I own a HP Spectrum analyzer with a HP8555A RF-unit. This unit has a direct input which covers DC to 18 GHz. This range is covered in bands, each of which uses a different harmonic of the first LO and up or down mixing to the IF of 2.05 MHz. The internal mixer is used up to band 4+: so roughly from 2×4+2 = 10GHz to 4*4+2 = 18GHz.
For higher bands an external mixer can be used like the HP11517A from HP. The HP88555A is designed to be used up to band 10+, so up to 4.1*10+2.05 = 43.05 GHz. The coaxial cable to external mixer carries three signals: it transports the LO to the mixer (2-4 GHz), it receives the IF back (2 GHz) and it carries a positive mixer bias DC to optimize the mixing in the diode. Do check however if the external mixer is connected internally, in my case it wasn’t:
I had to remove the 50ohm dummyload bottom left on the blue mixer and connect external mixer connection to it in stead.
Now it seemed to work but I had no HP external mixer, so I made my own with a piece of WG20 and a BAT15 mixer diode:
The diode is soldered to an M3 screw and pushed to the inner conductor of the SMA.Indeed a very simple solution, and it works very well. Now 24 GHz amateur band is covered. Although the HP covers the highest band 10+, it also works perfect with higher mixing products. I manually added a band 14+, so now I can measure up to 60GHz: 4.1*14+2.05 = 59,45GHz. The HP is still set at 10+.
Note that both ends of the waveguide are open (still) because it must wideband. Shorting it results in a higher output. I will experiment with aborber foam to give it a proper load.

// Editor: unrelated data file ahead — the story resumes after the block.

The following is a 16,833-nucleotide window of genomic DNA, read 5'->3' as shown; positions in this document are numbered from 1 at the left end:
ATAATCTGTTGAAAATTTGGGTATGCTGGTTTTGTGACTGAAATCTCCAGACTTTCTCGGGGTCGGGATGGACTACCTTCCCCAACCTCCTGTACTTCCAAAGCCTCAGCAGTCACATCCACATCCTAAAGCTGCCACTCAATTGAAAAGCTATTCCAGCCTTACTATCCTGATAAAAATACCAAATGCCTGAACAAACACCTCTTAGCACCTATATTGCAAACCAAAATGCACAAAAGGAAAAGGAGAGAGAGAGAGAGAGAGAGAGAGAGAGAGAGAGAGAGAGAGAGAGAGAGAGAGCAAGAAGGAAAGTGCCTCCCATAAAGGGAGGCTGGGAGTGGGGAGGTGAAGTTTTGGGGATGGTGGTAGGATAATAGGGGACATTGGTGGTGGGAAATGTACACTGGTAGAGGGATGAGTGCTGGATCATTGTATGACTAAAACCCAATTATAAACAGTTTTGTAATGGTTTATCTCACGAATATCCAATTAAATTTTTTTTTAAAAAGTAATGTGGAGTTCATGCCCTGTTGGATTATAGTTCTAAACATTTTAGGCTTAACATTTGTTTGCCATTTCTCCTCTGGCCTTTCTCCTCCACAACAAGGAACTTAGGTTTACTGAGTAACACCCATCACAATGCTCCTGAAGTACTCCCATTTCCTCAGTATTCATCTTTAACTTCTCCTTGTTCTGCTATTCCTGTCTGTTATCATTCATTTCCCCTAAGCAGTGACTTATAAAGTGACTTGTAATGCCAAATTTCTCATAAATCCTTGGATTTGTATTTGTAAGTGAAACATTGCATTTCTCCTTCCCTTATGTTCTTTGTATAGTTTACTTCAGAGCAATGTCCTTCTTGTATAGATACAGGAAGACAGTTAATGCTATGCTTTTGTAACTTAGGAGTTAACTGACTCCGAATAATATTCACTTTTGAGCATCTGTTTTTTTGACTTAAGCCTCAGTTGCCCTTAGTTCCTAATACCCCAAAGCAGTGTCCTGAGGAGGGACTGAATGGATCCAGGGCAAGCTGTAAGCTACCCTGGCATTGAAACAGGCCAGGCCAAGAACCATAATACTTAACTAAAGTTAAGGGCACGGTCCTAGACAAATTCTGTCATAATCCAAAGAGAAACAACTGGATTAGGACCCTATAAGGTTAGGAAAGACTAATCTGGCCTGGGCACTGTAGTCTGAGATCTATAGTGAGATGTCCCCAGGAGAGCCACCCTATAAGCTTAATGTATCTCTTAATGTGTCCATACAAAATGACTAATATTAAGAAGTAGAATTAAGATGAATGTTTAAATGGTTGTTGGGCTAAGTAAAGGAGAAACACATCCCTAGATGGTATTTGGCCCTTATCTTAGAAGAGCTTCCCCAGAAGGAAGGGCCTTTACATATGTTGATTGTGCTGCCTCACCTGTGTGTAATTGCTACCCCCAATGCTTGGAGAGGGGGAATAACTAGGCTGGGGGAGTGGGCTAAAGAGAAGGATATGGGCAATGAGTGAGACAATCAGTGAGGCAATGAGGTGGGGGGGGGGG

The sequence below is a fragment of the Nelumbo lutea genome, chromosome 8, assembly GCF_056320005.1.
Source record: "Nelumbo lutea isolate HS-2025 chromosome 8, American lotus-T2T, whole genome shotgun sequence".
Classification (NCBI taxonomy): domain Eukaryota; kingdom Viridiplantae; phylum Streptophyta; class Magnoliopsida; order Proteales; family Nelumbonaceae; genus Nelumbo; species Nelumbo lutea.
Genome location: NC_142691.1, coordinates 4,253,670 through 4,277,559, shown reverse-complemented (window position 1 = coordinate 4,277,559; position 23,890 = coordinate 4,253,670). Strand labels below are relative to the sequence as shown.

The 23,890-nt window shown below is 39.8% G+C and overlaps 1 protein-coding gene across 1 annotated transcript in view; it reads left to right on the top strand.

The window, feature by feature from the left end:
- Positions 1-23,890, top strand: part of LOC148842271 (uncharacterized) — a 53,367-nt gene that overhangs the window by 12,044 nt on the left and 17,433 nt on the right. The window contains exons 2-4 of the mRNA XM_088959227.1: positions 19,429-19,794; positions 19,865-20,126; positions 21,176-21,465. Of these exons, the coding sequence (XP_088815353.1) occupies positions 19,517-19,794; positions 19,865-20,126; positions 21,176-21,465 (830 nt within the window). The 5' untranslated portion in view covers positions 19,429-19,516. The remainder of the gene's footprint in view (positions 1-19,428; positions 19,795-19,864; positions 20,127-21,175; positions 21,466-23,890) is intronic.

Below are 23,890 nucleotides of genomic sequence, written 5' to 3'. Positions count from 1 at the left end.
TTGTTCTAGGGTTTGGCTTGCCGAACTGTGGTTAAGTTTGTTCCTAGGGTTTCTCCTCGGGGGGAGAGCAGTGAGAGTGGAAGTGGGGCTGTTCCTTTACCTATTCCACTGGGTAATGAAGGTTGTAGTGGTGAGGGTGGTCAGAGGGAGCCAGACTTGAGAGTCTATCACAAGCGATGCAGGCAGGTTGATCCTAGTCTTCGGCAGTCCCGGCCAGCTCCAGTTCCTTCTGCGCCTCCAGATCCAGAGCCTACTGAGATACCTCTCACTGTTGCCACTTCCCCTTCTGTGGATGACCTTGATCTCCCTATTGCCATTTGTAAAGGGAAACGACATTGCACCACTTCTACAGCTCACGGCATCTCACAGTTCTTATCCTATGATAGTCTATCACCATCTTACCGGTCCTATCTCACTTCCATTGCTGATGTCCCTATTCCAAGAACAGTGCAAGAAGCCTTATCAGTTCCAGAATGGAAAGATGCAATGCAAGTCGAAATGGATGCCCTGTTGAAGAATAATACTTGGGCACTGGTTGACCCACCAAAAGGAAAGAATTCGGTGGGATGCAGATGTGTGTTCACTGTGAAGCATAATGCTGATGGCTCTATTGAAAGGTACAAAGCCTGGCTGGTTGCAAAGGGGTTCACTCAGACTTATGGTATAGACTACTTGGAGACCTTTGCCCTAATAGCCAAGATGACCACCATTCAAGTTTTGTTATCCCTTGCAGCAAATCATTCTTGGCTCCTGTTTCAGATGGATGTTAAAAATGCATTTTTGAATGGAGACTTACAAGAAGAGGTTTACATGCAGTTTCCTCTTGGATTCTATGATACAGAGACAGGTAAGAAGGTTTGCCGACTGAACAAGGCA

Take care however of the multiple mixing products since all mixing product show up. HP uses a signal identification trick for this: when the signal corresponds to the selected mode (for example 10+) the signal hops 2 divisions to the left. Any other “hop” corresponds to an other mixing product. When setting the band to 10+ but using for example mixing 14+, the internal processing “thinks” it covers band 10+. The correct signal now hops about 1.4 divisions to the left. The formula for this is
n(true) = (2 div/actual div) * n(set).
Note that the signal identifier is switched on, and the distance between the peaks is about 1.4 divisions.
I added a scale for the 14+ band:
The result is very satisfying. I can now see what I’m doing on 47GHz, and maybe even at 76 or 122GHz (in higher modes).
I also have much smaller diodes which will probably work at much higher frequencies: the MA46H120 (thanks Renny PE1ASH). I tried to fix these in the waveguide but did not succeed… pads sized 0.1 by 0.2mm are just too small to mount in the air. So I will make a pcb for this (0.005in) and figure out how to mount this so I can measure up to 122GHz in the upcoming project of VK3CV which I am joining 🙂